At Charleston, South Carolina, we went to the Chamber of Commerce where they were not able to answer my question concerning a famous son of Charleston, James Louis Petigru. At the Charleston Branch of the South Carolina Historical Society, a friendly woman librarian pointed to a large photo of Petigru on the wall just above where I stood. Then she looked in a book and told me that Petigru's burial place is in St. Michael's Churchyard down Broad Street as Meeting Street just one block from the Historical Society's rooms.
But for those of you who are not Civil War Buffs, I should pause in my little travelogue and explain who Petigru was. He is often called the only Union Man in South Carolina during the Civil War. South Carolina was the parent of secession. Petigru opposed secession and spoke his mind freely right up to his death in 1863. He possessed one of the rarest traits among men, which is moral courage. We Americans have never lacked for men who would face bullets and bayonets, but we have needed more who were not afraid to stand up and defy the adverse popular opinions of their neighbors and associates.
James Louis Petigru was generally recognized as the ablest lawyer in his state. He had served as State Attorney General, Federal District Attorney, and in other official capacities. During the war President Lincoln seriously considered him for a vacancy on the U. S. Supreme Court, but had to dismiss the suggestion because of Petigru's advanced age.
When secession was in the talking stage, he was asked to drink a toast to the health of South Carolina. "With all my heart," was his answer, "And to her return to her senses."
On a day in December 1860, he was walking along a street in Charleston when all the bells in the city began pealing.
Petigru stopped a man who was passing and asked, "Where's the fire?"
"There is no fire," he was told; "those are joy bells because the Convention has just passed an ordinance of secession."
"I tell you there is a fire!" Petigru insisted. "They have this day set a blazing torch to the Temple of Constitutional Liberty, and we shall have no more peace.
The popular opinion in the South in 1860-61 was that the slave states could withdraw from the Union without war following. Again and again Petigru warned his fellow citizens that this was a delusion - that the North would fight to hold the Union of Washington and Hamilton and Madison
together. Secession, he said, would spill blood and spread fire and death over the Southland. But his wise words were not heeded.
Now to return to my pilgrimage to Charlestion, I entered at Broad and Meeting Streets, the famous old 18th century St. Michael's Episcopal Chruch. Its cornerstone was laid in 1751 and its bell tower, with some reconstruction, has survived bombardment by British cannon in the Revolution and by the Federal Fleet in Charleston Horbor during the War of the Rebellion. Its bell has rung for fire alarms, for slave curfews and to toll the funerals of many famous Carolinians. General Washington, Henry Clay, and Daniel Webster all worshipped in the church. On the wall is a tablet to Charles Pinckney, who as the American Plenipotentiary in Paris answered the Revolutionary French Directory's demand for bribe money to keep the peace by his declaration, "Millions for Defense but not one cent for Tribute!" South Carolinians had great reason to cherish the Federal Union, but they had been corrupted by the reasoning of their false prophet, John C. Calhoun.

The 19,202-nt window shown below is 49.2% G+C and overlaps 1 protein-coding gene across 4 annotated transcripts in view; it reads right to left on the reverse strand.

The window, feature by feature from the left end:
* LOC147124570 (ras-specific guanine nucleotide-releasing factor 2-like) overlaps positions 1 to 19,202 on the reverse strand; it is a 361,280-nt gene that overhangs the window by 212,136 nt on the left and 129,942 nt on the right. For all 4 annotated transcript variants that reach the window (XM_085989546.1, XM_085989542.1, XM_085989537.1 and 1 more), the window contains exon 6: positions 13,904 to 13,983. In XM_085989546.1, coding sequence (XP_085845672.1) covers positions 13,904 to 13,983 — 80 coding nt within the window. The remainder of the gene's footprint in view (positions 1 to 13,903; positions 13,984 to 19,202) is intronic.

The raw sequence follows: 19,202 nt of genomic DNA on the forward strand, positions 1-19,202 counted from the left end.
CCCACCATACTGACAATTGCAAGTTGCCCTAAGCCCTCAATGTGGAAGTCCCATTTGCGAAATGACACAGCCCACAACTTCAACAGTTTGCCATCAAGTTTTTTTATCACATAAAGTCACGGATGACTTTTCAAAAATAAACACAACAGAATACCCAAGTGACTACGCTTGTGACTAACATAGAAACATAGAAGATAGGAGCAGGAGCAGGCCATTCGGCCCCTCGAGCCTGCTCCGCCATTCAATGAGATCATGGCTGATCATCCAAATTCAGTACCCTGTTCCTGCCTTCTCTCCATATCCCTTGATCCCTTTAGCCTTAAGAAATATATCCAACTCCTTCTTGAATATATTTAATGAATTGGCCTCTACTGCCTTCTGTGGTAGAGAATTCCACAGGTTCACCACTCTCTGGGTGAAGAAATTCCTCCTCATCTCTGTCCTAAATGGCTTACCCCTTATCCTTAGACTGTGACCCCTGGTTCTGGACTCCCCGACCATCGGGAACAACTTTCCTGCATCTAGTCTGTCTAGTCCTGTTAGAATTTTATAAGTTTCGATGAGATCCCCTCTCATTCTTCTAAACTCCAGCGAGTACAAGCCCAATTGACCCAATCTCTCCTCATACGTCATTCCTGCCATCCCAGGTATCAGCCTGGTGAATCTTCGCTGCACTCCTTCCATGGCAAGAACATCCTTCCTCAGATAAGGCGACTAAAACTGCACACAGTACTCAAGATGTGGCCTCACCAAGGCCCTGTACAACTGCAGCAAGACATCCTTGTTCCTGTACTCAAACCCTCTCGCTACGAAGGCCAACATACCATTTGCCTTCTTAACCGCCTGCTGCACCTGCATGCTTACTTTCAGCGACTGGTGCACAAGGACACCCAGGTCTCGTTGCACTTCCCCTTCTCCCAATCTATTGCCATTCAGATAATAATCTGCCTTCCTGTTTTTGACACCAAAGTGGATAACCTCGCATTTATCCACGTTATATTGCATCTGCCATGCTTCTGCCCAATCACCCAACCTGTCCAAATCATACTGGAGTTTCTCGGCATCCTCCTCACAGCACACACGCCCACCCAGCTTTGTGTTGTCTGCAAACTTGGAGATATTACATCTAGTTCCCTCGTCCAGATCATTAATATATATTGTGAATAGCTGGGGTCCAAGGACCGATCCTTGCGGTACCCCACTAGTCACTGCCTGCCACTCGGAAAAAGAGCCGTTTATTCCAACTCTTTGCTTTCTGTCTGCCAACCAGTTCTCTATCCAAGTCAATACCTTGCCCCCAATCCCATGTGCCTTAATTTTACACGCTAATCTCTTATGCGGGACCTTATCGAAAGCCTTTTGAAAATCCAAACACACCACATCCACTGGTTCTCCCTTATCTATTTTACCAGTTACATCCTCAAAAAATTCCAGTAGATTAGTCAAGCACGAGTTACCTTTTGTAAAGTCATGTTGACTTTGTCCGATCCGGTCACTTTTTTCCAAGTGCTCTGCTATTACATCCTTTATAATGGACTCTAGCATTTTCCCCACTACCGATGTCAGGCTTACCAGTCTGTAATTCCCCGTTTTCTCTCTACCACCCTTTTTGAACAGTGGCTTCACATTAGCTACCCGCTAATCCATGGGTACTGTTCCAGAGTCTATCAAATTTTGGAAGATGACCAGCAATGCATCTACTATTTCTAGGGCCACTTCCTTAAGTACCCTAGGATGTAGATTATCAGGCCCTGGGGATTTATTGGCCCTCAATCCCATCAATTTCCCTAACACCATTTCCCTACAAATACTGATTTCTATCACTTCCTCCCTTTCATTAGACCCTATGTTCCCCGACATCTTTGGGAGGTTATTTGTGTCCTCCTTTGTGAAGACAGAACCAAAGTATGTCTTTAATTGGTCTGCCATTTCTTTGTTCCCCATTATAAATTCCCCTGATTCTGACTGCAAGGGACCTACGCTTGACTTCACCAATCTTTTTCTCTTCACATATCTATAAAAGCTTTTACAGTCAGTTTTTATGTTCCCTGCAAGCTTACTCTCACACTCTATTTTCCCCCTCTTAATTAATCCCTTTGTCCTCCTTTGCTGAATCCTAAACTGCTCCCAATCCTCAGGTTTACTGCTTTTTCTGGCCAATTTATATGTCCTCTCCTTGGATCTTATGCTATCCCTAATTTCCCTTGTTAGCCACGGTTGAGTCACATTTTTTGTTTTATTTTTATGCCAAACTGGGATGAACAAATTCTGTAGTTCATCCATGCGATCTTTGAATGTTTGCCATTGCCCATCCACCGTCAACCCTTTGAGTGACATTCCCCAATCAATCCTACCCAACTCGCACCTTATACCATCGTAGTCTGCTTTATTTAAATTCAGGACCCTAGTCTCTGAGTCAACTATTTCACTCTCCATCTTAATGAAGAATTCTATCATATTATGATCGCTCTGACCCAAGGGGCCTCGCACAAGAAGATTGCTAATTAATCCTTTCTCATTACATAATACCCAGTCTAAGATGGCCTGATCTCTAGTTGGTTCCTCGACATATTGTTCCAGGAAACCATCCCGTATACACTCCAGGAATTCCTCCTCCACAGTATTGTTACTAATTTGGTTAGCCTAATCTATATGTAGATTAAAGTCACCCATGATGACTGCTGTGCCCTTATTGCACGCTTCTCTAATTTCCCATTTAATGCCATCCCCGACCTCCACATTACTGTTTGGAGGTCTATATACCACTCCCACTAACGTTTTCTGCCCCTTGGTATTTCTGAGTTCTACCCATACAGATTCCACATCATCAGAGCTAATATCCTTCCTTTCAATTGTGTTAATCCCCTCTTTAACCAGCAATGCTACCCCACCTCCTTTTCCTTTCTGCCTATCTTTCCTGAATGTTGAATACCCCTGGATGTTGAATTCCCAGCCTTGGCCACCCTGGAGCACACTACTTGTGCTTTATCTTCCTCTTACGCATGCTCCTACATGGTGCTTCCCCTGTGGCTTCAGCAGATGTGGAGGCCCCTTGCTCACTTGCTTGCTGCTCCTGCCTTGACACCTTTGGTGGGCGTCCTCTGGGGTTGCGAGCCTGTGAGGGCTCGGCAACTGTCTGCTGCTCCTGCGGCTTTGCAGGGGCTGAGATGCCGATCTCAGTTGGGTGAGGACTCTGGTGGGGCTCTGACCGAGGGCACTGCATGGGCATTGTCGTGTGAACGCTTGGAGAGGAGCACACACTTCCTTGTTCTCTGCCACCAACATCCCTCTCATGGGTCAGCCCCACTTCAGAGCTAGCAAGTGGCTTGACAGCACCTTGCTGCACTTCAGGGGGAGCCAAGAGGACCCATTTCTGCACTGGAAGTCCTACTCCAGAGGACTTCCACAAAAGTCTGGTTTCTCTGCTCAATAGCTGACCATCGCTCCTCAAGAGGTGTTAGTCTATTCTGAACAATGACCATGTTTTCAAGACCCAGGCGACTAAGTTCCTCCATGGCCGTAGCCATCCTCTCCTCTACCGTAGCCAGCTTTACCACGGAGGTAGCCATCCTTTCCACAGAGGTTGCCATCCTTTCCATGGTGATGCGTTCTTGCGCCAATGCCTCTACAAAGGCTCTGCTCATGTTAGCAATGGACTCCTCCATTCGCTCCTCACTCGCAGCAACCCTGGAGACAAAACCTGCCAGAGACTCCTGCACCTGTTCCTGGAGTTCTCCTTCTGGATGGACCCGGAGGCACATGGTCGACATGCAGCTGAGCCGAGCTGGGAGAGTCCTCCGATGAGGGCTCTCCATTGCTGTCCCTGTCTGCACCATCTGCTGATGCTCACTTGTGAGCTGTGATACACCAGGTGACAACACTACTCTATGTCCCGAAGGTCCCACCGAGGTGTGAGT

Outside in the small graveyard is the monument to Robert Y. Hayne whose principal claim to fame is that his disunion speech in the United States Senate during the prologue to the Civil War inspired the immortal reply by Daniel Webster in defense of the Union.
A few steps from Hayne's grave is that of Petigru. It bears in still readable letters one of the most celebrated epitaphs in American history. It reads in part: "James Louis Petigru, born at Abbeville, May 10, 1789, died at Charleston, March 9, 1863. Unawed by opinion, unseduced by flattery, undismayed by disaster, he confronted life with antique courage, and death with Christian hope.
"In the great Civil War he withstood his people for his country. But his people did homage to the man who held his conscience higher than their praiise. And his country heaped her honors on the grave of the partiot to whom living his own righteous self-respect, sufficed alike for motive and reward."
"Nothing is here for tears, nothing to wail or knock the breast: no weakness. No contempt, dispraise or blame: nothing but well and fair, and what may quiet us in a life so noble."
"This stone is erected by his daughter, Caroline Carson."
All his family except his daughter, Caroline, were Confederate sympathizers. He had sent her North to be educated. I was told that Caroline herself was buried in the Protestant Cemetery in Rome, Italy in 1892. I had visited that City of the Dead in 1954 but did not at that time know about Caroline Petigru Carson. I went there to stand at the graves of the poets Keats and Shelley, who lie side by side on alien soil.
While in Charleston we of course visited the battery on the harbor shoreline. It was from nearby Morris Island that Fort Sumter was shelled by the South Carolinians to begin the great Civil War on the early morning of April 15, 1861. Sumter is on another island and is visible from the battery as a dark grey pile of masonry.